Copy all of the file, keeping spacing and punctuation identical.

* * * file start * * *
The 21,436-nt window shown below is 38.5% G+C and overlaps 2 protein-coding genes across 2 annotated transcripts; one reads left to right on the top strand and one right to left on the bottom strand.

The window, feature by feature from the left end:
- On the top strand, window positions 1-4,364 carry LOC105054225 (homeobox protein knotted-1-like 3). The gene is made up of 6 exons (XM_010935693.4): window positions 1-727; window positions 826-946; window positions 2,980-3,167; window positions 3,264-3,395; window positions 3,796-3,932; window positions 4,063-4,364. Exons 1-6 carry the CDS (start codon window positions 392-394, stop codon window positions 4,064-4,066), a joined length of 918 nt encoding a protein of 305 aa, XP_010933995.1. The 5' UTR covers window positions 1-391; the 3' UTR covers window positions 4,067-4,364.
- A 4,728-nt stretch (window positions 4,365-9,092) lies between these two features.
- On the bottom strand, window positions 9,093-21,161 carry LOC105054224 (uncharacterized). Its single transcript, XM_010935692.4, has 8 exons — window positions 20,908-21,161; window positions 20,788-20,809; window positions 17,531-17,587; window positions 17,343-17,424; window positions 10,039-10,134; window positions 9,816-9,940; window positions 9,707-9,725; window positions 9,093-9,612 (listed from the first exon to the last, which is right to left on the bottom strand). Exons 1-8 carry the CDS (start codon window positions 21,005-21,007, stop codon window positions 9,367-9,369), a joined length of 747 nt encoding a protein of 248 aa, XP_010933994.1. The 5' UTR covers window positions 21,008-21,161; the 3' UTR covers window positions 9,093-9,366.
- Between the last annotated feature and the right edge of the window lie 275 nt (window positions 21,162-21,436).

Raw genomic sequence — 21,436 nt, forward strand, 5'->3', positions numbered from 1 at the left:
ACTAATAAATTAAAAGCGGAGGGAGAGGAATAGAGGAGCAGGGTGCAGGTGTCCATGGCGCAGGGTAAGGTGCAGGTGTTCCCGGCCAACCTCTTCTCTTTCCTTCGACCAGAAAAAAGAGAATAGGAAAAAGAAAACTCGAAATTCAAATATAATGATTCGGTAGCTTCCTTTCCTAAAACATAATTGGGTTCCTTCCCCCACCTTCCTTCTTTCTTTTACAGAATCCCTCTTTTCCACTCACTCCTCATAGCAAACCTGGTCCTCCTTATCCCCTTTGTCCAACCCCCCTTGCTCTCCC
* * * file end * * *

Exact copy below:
The 21,436-nt window shown below is 38.5% G+C and overlaps 2 protein-coding genes across 2 annotated transcripts; one reads left to right on the top strand and one right to left on the bottom strand.

The window, feature by feature from the left end:
- On the top strand, window positions 1-4,364 carry LOC105054225 (homeobox protein knotted-1-like 3). The gene is made up of 6 exons (XM_010935693.4): window positions 1-727; window positions 826-946; window positions 2,980-3,167; window positions 3,264-3,395; window positions 3,796-3,932; window positions 4,063-4,364. Exons 1-6 carry the CDS (start codon window positions 392-394, stop codon window positions 4,064-4,066), a joined length of 918 nt encoding a protein of 305 aa, XP_010933995.1. The 5' UTR covers window positions 1-391; the 3' UTR covers window positions 4,067-4,364.
- A 4,728-nt stretch (window positions 4,365-9,092) lies between these two features.
- On the bottom strand, window positions 9,093-21,161 carry LOC105054224 (uncharacterized). Its single transcript, XM_010935692.4, has 8 exons — window positions 20,908-21,161; window positions 20,788-20,809; window positions 17,531-17,587; window positions 17,343-17,424; window positions 10,039-10,134; window positions 9,816-9,940; window positions 9,707-9,725; window positions 9,093-9,612 (listed from the first exon to the last, which is right to left on the bottom strand). Exons 1-8 carry the CDS (start codon window positions 21,005-21,007, stop codon window positions 9,367-9,369), a joined length of 747 nt encoding a protein of 248 aa, XP_010933994.1. The 5' UTR covers window positions 21,008-21,161; the 3' UTR covers window positions 9,093-9,366.
- Between the last annotated feature and the right edge of the window lie 275 nt (window positions 21,162-21,436).

Raw genomic sequence — 21,436 nt, forward strand, 5'->3', positions numbered from 1 at the left:
ACTAATAAATTAAAAGCGGAGGGAGAGGAATAGAGGAGCAGGGTGCAGGTGTCCATGGCGCAGGGTAAGGTGCAGGTGTTCCCGGCCAACCTCTTCTCTTTCCTTCGACCAGAAAAAAGAGAATAGGAAAAAGAAAACTCGAAATTCAAATATAATGATTCGGTAGCTTCCTTTCCTAAAACATAATTGGGTTCCTTCCCCCACCTTCCTTCTTTCTTTTACAGAATCCCTCTTTTCCACTCACTCCTCATAGCAAACCTGGTCCTCCTTATCCCCTTTGTCCAACCCCCCTTGCTCTCCC